For spring break this year I wanted to take a trip but our vacation budget prohibited anything involving airfare or theme parks. Washington, D.C. was the perfect solution. The drive was relatively short – four hours – and considering that nearly all the museums have free admission, all we’d be paying for was our hotel and meals. In budgeting our trip, however, I forgot to add one important line item: shopping.
Yes, the museums are free, but the museum shops are not. The first day or two I gleefully followed my 5- and 8-year-old kids around as they hunted for souvenirs. By day two my daughter had amassed a drawing notebook, a bag of colorful rocks, a wool beret and a Cherry Blossom T-shirt. My son had only one purchase: the White House pencil case he had been longing for.
I noticed a trend: My kids kept saying “Can I get?” and I kept saying “Sure!” My husband was a co-conspirator, joining them in their puppy-dog stares when my hesitation had them fearing I’d say no. “We’re on vacation,” he said. “Let them enjoy it.”
But all of this souvenir hunting was adding up. After spending $127 at the National Gallery of Art Shop , mostly on things for the kids, I realized this had to come to an end or this vacation would make me regret we hadn’t just booked a flight somewhere. The solution? I put the power of the purse in their hands.
“You each have $30 to spend on whatever you want; but, once you spend it, that’s it. You’re done,” I said. Suddenly, their shopping habits changed. My daughter’s price point on items fell significantly and her shock over the cost of items rose significantly. (“Astronaut ice cream? Why would someone even pay for that?” she said. “It looks gross.”) My son, on the other hand, was suddenly much more interested in shopping. Everywhere we went he looked for prices and kept repeating, “If I buy this, how much do I have left?” A natural-born miser, he had a hard time parting with his money and likely bought less than if we hadn’t given him a budget. My daughter, a natural-born shopper, enjoyed the financial independence her own money gave her.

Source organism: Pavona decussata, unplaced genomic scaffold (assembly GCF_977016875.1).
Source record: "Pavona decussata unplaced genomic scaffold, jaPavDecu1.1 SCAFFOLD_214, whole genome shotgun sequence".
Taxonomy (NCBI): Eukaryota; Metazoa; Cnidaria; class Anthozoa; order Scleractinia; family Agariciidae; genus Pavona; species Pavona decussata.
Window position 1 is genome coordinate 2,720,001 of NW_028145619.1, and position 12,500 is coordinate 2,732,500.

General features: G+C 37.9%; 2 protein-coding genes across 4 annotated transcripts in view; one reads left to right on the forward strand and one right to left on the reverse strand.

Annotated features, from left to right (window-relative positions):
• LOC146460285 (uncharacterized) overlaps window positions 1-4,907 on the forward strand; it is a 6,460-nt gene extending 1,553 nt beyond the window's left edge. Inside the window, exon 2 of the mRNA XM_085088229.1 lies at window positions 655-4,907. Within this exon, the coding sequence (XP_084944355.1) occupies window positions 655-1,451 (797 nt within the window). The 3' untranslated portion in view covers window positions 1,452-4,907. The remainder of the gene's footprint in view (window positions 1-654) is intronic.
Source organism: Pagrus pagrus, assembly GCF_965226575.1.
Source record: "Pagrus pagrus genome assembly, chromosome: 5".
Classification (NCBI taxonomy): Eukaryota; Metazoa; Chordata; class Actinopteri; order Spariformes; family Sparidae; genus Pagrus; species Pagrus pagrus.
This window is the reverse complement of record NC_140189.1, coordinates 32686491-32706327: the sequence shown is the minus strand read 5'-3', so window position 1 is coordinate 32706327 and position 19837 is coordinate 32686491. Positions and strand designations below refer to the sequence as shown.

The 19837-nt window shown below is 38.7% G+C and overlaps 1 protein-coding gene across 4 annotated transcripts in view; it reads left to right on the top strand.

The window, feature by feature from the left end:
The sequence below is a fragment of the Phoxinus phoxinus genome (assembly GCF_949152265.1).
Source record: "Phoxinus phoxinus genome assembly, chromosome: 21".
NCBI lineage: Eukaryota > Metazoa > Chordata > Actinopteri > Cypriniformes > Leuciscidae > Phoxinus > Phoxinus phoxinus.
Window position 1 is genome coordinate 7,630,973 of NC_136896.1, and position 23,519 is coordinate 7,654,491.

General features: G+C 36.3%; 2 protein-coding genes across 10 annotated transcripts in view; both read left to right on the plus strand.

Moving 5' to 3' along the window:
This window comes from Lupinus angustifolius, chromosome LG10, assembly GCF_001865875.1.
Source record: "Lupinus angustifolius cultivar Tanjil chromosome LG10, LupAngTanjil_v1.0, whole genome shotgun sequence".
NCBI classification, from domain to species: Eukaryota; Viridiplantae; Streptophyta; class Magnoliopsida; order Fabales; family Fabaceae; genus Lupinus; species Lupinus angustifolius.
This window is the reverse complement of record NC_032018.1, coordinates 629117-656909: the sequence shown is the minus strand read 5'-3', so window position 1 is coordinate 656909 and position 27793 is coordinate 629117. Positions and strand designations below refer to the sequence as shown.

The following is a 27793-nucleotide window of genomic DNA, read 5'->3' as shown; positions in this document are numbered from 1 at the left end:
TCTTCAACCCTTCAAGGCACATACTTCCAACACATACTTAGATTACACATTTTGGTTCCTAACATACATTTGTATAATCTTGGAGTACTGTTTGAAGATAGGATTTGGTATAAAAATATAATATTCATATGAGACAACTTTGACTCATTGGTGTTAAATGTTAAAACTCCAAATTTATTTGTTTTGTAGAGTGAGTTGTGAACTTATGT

I asked some friends how they handle budgeting their kids’ vacation spending. One encourages her sons to save up the money they get for allowances and their birthday for use when they travel. This way, none of the child’s spending comes out of mom’s or dad’s pocket. Another has a “one purchase a day” rule, and that can be either souvenir or snack. Once they pick their purchase, they can’t ask for anything more.
While at Walt Disney World, Chrissie Lograno-Weinstein gives her kids a vacation allowance that is used to purchase Disney Dollars, a kind of traveler’s check just for use at Disney. “Many parents are now purchasing them to teach kids the value of money on their Disney vacation,” says Lograno-Weinstein, who runs the Disney travel agency Pirates and Pixie Dust Vacations. “Once they realize that spending their Disney Dollars on souvenirs means that they are going to be limited in their purchases, they’ll control their buying.”
Whatever the method, I realized that giving your child the power of her own purse won’t only save you money, it will teach her a valuable lesson: money is not an infinite resource.
What are your tips for vacation budgeting with kids?
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